You say the Russians are the only ones capable of venturing into space, and that they’ve gone only to low orbit, I suppose, because of the cosmic radiation beyond that, and that we know, I believe, up until 1969, the Soviets, correct me if I’m wrong, were hitting the space first such as first dog into space, first man into space, first spacewalk, which, by the way, on the train here in Kazakhstan, I watched the Russian film Spacewalkers, and I was amazed at the quality of the film, very good. One of the first Russia films that I’ve seen, and I was amazed at the quality.
Then out of the blue, the US lands on the moon in 1969, which you kind of question, and I kind of have doubts myself, and indeed the Russians, just this week, said, I believe, in the future moon mission, they are going to verify the veracity of the US moon landing. I mean, what are your thoughts there, this technosphere going into space as well as the moon landing?
Dmitry Orlov: Well, yes, you can look at the American footage of the moon landing and say, “Where are the stars?” It doesn’t matter if the sun is up or down on the moon. The sky is black, and you can always see the stars, so where are they? I’m not the only one who just calls the whole thing into question. It’s not just these little things that stick out like a sore thumb to anybody who thinks about it a little bit. The director of Roscosmos just recently announced that they want to do a mission to figure out whether the Americans actually set foot on the moon or not.
A lot of people are questioning that. A lot of people are questioning many things that Americans have said or claimed over the years, such as the entire official narrative behind 9/11. Many countries, not just Japan, which I’m not sure what’s going on with that, but many other countries have questioned that narrative at an official level. It would be really nice to eventually figure out just how many times the Americans have lied.
The Americans tend to lie about a lot of things. They lie about their own “civil war” which wasn’t a civil war. It was an invasion of the South by the North. They lie about the fact that it was about slavery. It was not about slavery. Just lots and lots of things about the narratives that Americans have tried to foist on the world just ring false. It makes sense to actually do some work and dethrone these myths.
Podcast: Moving one as well, you described in the book the technosphere being terminally ill, I suppose, depleting resources, the economy being slow in growth as a result of the declining supply natural resources needed for production, this papering over of unpayable debts. It seems more and more people are now seeing the obvious of all these debt bubbles … I mean, a bubble in pretty much everything from pensions to bonds to the stock market to everything. We’re approaching this day of reckoning.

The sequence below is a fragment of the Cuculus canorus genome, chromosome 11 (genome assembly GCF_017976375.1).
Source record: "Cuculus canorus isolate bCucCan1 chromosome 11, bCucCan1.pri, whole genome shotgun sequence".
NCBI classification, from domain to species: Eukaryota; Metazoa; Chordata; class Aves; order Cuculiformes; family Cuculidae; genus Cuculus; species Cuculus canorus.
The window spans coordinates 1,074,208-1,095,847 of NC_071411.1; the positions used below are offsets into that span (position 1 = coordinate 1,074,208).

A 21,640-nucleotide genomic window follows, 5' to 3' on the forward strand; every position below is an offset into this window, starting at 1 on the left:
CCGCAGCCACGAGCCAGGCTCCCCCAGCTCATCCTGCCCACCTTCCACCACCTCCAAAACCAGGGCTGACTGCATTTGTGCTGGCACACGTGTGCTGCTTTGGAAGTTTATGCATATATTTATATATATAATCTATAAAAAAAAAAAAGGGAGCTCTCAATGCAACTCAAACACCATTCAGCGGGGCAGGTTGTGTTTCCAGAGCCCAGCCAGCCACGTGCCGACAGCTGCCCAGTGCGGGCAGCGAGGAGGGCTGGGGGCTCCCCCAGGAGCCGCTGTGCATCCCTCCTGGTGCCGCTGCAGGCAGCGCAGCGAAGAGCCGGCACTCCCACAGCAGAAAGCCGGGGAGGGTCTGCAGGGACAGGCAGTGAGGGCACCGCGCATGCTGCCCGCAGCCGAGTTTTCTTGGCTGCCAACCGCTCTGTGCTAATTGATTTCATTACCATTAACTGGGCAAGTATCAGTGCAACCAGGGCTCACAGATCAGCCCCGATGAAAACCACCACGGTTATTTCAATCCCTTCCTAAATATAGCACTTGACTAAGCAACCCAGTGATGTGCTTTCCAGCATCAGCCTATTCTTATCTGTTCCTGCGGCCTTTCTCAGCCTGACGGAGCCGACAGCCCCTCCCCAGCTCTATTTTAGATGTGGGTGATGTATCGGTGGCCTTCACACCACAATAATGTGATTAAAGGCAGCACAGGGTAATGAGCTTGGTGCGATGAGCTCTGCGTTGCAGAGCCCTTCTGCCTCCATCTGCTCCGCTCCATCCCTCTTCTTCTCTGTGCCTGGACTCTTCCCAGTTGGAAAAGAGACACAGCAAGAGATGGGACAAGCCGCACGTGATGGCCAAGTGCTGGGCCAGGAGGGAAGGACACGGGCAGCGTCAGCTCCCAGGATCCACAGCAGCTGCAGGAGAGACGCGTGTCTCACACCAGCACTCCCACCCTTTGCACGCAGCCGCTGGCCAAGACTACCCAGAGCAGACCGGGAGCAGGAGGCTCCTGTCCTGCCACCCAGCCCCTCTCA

I think you published a book. I mean, you’ve talked a lot about the collapse, the economic aspect, and I think you published a book recently related to that. Can you talk a little bit about what will happen, where we are in the timeline, what do you think it’ll look like if you’ve updated your vision over the years recently?
Dmitry Orlov: Well, what it looks like to me is there is a mad scramble right now for the United States to retain some semblance of its former glory or rekindle it in some way. It’s using the fact that it’s been pumping flat out in the shale oil and gas patch and had a temporary glut, and it’s currently very close to or is the top hydrocarbon producer in the world, but it never made any money doing it. The entire shale industry is going to pretty much go belly up as interest rates increase as they’re bound to.
The depletion rates from all of the existing wells are extremely high. It’s a matter of maybe a year, maybe two years before there is a massive shale crash in the United States. After that, the United States is pretty much done as a hydrocarbon producer and has to become reliant on imports once again. Meanwhile, there’s a temporary glut, but overall, there isn’t really a lot of spare capacity in the world. The world is still discovering much less than its using in terms of hydrocarbon resources. The only exception to that is Russia.
Russia is the only country in the world, really, of any size that’s discovering more resources than its exploiting. That trend is likely to continue. It looks to me like the United States is dreaming of re-industrializing and restarting manufacturing, but that is just not going to happen for any number of reasons, one of which is energy. Another one is the lack of cheap labor force, and a third one is that it’s just got a completely untenable tangle of dysfunctional systems starting with the legal system, it spends too much money on lawyers. The medical system, it spends too much money on doctors.